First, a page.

Maryland Film Festival 2015, Day 2: The Double Wow of “Venice” and “In the Basement”

Yesterday was the second day of the 2015 Maryland Film Festival. It was also a working day for me, so I could only make two screenings in the evening (thank goodness for Good Doggie Day Care, which keeps my little wonder beagle so active during her stays that she passes out right after dinner, allowing me, at the end of such days, to stay out late!). Too bad, as Thursday’s slate was filled with many enticing offerings. From among those, I chose Venice (Kiki Álvarez, 2014) and In the Basement (Ulrich Seidl, 2014). My (very brief) thoughts on each are below.

Venicia

Venice (Kiki Álvarez, 2014)

Here’s the synopsis from the festival’s program guide:

“Slightly older and married Monica (Maribel García Garzón), young and slightly naive Violeta (Claudia Muñiz, who also has lead writing credits on the film), and the bubbly Mayelin (Marianela Pupo) are hairstylists working in the same Havana salon. The three women make plans to have dinner together at Violeta’s house and then head out for an evening on the town. They begin their night as work acquaintances, bonding as they discuss men, money, family, and other everyday life matters over a bottle of wine. In these charming moments, the viewer can’t help but be drawn into the orbit of these three savvy women. When they step out for the night and make their way through the streets of Havana, the energy of the film begins to shift. And as the wine kicks in and the malaise of the workday wears off, both the characters and the film begin to effervesce. A quiet dinnertime buzz gives way to a night of pulsing club music, carnal desire, and altered reality.” (by J. Scott Braid)

2015-05-07_Claudia Muñíz_MFF2015

Claudia Muñíz (pictured, above) was at the screening yesterday, and it was a pleasure to hear her talk about the process of making this delightful movie. Shot in an intimate style that allows the three main women to burst from the screen with their bountiful energy, Venice manages to appear, at first, like just another slice-of-life indie film before metamorphosing into a powerful meditation on female empowerment. I highly recommend. There is one more screening at the Walters Art Museum on Saturday, May 9, at 4:30pm.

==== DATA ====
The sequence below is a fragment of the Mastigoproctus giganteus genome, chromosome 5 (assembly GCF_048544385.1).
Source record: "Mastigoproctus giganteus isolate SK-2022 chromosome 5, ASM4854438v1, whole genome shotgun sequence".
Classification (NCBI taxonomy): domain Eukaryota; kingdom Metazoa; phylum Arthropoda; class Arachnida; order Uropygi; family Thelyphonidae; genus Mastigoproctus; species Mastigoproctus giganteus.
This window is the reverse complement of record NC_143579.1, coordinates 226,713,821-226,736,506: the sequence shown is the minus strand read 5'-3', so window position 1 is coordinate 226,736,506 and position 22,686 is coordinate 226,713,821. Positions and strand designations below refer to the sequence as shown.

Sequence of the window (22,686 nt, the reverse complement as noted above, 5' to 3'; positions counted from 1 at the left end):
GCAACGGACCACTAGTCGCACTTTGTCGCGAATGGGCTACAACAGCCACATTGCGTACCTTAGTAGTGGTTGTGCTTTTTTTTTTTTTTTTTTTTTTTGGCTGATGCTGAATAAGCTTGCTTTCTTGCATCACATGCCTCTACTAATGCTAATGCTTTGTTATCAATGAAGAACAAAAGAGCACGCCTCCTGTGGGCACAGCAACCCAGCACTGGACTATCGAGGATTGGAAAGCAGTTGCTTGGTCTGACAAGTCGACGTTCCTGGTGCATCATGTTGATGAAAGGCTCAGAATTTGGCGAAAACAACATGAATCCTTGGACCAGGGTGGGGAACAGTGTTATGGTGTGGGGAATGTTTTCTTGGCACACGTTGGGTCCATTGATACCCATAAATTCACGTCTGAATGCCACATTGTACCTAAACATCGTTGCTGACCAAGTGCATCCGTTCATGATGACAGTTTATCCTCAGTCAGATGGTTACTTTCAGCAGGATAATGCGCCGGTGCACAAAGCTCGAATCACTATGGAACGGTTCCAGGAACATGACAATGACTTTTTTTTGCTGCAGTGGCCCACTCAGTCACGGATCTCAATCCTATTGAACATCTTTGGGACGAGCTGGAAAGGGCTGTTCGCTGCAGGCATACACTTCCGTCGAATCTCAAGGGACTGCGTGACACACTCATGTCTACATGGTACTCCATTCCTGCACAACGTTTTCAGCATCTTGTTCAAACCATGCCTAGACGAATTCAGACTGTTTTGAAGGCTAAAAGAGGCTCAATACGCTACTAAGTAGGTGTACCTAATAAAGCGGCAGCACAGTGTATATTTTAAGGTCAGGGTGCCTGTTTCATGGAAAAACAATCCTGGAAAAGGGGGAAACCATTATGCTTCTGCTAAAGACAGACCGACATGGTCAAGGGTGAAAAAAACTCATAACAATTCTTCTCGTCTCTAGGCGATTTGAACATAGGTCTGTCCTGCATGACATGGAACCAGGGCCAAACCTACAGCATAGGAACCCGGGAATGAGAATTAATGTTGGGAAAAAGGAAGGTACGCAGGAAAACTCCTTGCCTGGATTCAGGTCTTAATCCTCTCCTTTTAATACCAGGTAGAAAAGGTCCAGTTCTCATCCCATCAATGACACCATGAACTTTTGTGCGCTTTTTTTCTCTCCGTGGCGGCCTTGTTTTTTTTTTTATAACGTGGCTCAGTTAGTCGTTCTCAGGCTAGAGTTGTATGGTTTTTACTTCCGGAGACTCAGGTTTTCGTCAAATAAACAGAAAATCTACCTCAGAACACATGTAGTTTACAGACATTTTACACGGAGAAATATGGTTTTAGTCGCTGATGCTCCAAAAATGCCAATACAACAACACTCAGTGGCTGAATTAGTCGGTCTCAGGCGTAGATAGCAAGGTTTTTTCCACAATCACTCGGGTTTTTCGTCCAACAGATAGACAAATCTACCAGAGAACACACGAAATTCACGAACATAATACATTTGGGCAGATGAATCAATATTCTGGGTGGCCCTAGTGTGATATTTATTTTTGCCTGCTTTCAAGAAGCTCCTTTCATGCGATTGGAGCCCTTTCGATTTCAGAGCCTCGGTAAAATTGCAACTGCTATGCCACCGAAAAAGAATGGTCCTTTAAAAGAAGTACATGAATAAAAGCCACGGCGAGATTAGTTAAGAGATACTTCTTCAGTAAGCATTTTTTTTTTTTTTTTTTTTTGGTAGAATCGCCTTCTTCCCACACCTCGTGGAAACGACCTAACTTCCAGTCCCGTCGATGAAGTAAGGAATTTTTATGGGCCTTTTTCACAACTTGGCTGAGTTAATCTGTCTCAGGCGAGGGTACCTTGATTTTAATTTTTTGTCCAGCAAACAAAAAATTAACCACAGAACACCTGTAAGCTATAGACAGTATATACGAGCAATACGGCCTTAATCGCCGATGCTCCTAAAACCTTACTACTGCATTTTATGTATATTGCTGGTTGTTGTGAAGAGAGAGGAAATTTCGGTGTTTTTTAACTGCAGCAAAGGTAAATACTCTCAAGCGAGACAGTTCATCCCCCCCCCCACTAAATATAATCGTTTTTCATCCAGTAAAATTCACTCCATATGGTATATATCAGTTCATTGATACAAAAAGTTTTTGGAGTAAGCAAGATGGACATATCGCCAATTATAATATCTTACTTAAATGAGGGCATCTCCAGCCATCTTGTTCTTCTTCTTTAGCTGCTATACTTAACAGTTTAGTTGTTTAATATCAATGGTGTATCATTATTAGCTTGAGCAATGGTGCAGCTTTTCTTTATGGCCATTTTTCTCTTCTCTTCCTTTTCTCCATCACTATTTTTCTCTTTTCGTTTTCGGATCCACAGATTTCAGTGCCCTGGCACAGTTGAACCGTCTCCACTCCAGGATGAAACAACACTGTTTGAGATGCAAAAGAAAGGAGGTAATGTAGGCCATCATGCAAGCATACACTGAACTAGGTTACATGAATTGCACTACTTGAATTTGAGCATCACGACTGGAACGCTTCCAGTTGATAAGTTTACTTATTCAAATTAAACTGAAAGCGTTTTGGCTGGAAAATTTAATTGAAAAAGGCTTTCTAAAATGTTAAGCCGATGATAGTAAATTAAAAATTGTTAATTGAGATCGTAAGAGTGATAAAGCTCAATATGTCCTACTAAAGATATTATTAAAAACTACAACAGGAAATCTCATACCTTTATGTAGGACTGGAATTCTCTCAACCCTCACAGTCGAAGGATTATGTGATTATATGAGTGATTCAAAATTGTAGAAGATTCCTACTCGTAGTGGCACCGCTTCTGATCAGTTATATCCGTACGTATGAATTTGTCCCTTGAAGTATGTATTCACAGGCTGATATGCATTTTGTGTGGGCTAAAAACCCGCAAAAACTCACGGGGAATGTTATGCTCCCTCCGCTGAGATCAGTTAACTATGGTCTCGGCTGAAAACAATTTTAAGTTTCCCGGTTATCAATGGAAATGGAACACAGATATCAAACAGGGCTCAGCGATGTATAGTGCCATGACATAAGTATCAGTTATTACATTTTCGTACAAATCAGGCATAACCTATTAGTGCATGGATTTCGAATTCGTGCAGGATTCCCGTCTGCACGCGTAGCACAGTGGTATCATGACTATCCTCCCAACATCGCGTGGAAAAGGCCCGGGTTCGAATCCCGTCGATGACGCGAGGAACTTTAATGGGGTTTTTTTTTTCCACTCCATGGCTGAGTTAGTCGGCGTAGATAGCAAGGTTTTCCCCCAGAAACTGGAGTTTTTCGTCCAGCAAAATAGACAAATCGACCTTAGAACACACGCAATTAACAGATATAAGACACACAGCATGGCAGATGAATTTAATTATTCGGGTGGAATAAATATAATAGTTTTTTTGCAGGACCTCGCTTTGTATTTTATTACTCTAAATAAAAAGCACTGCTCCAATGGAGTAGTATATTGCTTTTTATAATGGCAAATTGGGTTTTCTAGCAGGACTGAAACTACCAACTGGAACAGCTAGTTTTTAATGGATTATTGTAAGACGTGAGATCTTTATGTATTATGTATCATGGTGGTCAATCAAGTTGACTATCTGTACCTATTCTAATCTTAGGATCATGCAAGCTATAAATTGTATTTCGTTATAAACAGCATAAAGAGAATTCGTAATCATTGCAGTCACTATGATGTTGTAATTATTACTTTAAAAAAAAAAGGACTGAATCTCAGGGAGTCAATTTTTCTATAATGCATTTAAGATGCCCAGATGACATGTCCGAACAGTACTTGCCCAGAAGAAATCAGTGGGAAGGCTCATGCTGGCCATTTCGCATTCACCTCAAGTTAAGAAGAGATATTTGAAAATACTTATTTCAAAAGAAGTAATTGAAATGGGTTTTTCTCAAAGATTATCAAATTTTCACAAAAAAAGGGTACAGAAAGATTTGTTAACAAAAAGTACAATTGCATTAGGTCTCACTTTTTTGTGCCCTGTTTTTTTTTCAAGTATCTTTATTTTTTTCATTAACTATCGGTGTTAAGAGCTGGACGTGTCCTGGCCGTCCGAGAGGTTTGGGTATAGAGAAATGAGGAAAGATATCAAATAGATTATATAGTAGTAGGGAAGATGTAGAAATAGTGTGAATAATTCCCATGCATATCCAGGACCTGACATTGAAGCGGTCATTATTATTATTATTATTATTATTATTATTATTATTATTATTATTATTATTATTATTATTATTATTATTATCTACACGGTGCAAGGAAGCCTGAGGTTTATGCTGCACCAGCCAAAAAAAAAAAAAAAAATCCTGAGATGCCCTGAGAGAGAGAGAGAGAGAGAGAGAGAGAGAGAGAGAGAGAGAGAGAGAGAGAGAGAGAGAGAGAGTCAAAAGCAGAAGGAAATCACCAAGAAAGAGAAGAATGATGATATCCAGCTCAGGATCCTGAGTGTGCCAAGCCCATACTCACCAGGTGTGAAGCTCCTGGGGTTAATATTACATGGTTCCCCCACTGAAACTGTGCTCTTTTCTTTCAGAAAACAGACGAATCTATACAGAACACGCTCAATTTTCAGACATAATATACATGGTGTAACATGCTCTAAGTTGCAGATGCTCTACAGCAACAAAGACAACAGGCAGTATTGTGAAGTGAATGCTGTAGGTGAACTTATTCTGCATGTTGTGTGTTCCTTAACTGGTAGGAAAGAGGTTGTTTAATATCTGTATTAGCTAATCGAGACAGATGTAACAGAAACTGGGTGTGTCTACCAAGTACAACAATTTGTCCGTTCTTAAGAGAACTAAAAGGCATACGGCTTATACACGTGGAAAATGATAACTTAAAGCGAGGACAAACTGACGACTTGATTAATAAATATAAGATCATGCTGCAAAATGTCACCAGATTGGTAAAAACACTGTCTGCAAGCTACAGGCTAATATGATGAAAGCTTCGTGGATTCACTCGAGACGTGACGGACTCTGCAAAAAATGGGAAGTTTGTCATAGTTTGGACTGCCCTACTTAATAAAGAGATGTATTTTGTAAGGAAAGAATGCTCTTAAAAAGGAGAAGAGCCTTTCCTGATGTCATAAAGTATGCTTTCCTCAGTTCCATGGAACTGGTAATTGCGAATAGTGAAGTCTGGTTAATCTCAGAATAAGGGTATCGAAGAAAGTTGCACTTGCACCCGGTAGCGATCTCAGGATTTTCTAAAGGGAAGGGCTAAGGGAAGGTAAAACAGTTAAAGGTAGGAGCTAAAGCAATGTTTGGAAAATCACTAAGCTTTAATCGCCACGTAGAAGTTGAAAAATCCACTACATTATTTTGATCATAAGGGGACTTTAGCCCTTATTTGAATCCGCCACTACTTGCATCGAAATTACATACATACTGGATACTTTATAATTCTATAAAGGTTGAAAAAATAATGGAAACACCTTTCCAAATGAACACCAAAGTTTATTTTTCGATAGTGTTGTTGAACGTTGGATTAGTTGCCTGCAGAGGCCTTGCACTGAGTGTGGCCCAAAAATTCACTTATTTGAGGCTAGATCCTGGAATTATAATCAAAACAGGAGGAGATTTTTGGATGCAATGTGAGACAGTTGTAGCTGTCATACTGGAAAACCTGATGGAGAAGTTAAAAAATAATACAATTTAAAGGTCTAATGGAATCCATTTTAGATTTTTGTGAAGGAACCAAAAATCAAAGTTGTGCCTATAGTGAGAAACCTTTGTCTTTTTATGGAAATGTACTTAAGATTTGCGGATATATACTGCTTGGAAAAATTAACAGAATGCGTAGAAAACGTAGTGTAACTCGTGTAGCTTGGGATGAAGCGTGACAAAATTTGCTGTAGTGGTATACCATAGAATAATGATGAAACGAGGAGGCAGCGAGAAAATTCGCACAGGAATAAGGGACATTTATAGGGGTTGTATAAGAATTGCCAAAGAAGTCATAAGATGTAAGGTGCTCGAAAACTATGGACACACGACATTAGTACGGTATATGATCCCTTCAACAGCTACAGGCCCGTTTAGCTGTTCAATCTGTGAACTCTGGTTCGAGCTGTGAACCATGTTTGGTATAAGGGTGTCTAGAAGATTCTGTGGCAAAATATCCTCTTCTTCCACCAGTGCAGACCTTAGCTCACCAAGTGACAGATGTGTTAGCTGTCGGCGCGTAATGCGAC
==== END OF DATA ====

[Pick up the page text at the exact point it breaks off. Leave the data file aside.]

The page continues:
Im Keller

In the Basement (Ulrich Seidl, 2014)

Here’s the synopsis from the festival’s program guide:

In the Basement stands as an equal to anything Seidl’s done before, offering a highly stylized presentation of reality as it delves into the literally subterranean lives of Austrians. From shooting ranges to taxidermy to BDSM to collections of Nazi memorabilia, Seidl’s camera finds that beneath the polite, humdrum exteriors of everyday life sometimes dwell special interests that, while sometimes quite disturbing to us as observers, hold deeper meaning for those individuals than the faces they show us by daylight.” (by Eric Allen Hatch)

Wow! I have seen none of Seidl’s other work, which includes the cult-favorite Paradise trilogy, but if this documentary is anything to go on, he is quite the provocateur. With carefully staged compositions, often held for uncomfortably long durations, Seidl pushes the boundaries of the form and begs the questions, “If the people on screen are doing things that Seidl ask them to do, how much is real?” Let’s call this an experimental docudrama featuring non-actors in their actual environments behaving as they always do, but at the request of the director. It’s a fascinating look at the simmering passions – loving, sexual, violent – that lurk beneath the veneer of civilization. I highly recommend this film, as well. There is one more screening, also at the Walters Art Museum, also on Saturday, May 9, at 11:30am.

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